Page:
I was driving home this past stormy Sunday night when I hydroplaned going 70MPH down 400S in Atlanta, spun around, and slammed full-force into the concrete wall, all airbags deployed in my 2019 Ford Fusion. I am thankful to be alive and walk away with just a few scrapes and second-degree burns as a result of the airbag deployment. It was my first time experiencing the power of these airbags, in place to prevent you from going headfirst through the windshield.
I grew up in Detroit, MI, a.k.a. the Motor City. Naturally, much of my career has been spent working in the automotive industry, directly with the Automotive OEMs and Tier One Suppliers, supporting their various initiatives through market research. Through this hands-on experience, I discovered the gruesome history of automotive windshields and why these airbags require such force to keep you safe.
Back in the day, automotive windshield glass was constructed out of tempered glass. As a result, when people had collisions, they would often fly through the windshield headfirst, leaving many decapitated…. Until 1970 when the NHTSA implemented automotive safety glass regulations. For additional safety, On September 1, 1998, all passenger cars and light truckers sold in the US were required to have airbags on both sides of the front sear.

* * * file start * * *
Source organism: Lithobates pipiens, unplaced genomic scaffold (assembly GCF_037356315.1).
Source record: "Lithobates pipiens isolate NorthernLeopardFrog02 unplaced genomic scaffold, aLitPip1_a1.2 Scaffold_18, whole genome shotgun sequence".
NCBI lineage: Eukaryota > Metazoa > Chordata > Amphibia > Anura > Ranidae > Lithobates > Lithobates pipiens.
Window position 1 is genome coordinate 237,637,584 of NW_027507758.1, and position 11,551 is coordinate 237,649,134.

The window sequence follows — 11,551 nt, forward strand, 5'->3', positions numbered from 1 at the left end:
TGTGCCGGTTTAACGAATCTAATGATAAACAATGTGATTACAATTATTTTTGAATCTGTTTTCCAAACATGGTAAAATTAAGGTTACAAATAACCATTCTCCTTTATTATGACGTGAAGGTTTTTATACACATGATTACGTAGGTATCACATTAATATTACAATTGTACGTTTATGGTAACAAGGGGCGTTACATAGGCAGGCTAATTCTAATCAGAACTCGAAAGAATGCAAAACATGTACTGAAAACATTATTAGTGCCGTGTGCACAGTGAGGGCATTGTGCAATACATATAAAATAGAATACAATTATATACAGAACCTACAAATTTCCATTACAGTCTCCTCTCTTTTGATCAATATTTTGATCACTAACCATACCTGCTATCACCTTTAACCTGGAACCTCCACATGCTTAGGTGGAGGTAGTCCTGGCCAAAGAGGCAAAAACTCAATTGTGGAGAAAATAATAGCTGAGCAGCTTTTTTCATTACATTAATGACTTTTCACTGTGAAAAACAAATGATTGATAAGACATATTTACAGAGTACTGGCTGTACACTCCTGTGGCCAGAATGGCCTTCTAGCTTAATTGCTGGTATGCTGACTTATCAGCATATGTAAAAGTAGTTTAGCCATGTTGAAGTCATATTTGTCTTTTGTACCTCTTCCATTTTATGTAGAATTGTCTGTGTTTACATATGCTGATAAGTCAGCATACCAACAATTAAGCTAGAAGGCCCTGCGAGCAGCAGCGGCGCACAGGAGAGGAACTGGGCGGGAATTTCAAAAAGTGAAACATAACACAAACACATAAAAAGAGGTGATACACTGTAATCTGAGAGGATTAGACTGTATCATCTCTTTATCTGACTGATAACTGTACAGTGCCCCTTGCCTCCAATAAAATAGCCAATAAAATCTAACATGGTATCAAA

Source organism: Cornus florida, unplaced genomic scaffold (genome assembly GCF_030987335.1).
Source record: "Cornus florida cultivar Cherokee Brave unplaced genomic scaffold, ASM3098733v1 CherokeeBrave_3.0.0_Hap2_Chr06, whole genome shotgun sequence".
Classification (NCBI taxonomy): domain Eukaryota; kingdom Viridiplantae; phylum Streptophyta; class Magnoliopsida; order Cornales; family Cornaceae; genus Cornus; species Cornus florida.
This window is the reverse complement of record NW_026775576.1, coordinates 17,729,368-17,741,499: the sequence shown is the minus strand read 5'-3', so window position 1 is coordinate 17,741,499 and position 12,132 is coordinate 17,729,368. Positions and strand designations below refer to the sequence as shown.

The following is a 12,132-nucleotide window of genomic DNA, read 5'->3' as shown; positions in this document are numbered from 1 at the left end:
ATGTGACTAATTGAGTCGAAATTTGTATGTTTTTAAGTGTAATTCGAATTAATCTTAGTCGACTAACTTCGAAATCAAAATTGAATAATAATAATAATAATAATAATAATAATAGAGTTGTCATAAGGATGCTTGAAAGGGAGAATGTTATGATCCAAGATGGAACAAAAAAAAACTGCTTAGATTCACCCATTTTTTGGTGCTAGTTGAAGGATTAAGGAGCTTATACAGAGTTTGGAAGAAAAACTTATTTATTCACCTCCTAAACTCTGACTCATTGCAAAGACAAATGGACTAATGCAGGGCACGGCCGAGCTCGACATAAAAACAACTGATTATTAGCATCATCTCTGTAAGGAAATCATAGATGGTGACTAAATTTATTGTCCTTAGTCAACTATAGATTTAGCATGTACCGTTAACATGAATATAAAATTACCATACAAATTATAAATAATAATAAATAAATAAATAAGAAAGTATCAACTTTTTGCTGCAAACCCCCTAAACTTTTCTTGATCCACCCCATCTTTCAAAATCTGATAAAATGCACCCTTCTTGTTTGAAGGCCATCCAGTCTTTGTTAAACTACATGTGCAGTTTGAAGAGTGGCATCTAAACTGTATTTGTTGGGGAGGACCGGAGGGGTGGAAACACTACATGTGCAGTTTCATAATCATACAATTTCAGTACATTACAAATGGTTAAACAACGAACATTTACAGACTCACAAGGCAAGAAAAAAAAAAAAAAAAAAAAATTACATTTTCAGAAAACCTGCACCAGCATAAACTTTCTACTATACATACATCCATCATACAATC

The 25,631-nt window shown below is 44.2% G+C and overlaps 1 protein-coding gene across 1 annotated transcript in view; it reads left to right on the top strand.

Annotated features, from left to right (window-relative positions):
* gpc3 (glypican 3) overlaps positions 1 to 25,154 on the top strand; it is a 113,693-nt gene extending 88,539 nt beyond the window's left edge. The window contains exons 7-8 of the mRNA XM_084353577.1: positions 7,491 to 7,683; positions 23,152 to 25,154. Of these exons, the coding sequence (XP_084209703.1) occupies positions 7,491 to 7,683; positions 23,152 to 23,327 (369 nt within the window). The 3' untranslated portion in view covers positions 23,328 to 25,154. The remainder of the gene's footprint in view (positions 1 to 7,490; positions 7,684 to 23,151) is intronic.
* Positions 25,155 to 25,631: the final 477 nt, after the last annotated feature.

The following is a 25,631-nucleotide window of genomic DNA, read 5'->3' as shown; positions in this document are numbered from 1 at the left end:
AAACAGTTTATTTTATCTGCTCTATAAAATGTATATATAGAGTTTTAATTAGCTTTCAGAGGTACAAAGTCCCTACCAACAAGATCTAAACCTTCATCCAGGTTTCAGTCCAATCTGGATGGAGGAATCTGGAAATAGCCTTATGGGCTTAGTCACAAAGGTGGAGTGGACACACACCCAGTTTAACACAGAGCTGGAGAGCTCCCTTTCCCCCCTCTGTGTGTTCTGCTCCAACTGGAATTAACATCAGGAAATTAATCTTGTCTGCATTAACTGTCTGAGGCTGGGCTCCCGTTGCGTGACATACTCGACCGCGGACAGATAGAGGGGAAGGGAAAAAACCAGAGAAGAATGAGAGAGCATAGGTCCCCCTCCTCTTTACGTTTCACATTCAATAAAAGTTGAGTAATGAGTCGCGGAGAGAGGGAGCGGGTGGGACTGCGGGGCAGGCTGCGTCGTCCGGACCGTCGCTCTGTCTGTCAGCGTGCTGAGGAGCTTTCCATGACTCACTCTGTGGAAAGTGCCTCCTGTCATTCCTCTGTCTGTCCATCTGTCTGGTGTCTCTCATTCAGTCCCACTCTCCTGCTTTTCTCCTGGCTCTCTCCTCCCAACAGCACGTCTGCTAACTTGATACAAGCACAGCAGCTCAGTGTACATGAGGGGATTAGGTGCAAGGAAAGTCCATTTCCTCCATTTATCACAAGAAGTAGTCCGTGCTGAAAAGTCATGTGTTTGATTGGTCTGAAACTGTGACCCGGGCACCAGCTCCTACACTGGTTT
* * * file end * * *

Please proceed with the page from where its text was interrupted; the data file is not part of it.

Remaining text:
With a mere second to respond to accidents, these airbags deploy with such force that second-degree burns such as I experienced are normal in head on collisions as the alternative of going through the windshield is much worse.
As I walked home from the hospital, all I could think about was how often I used to let my boys ride in the front seat before reaching the CDC’s recommended age of 12 to ride in the front seat; I am 5'10' and about 142lbs so my impact was directly to my arm next to the steering wheel. Had those airbags deployed with one of my boys in the front seat when they were younger, they could have easily wound up blind or severely injured from the airbags’ sheer force. A gentle reminder to please follow the guidelines set to keep us safe so please keep your kiddos out of the front seat until they hit the recommended age and size!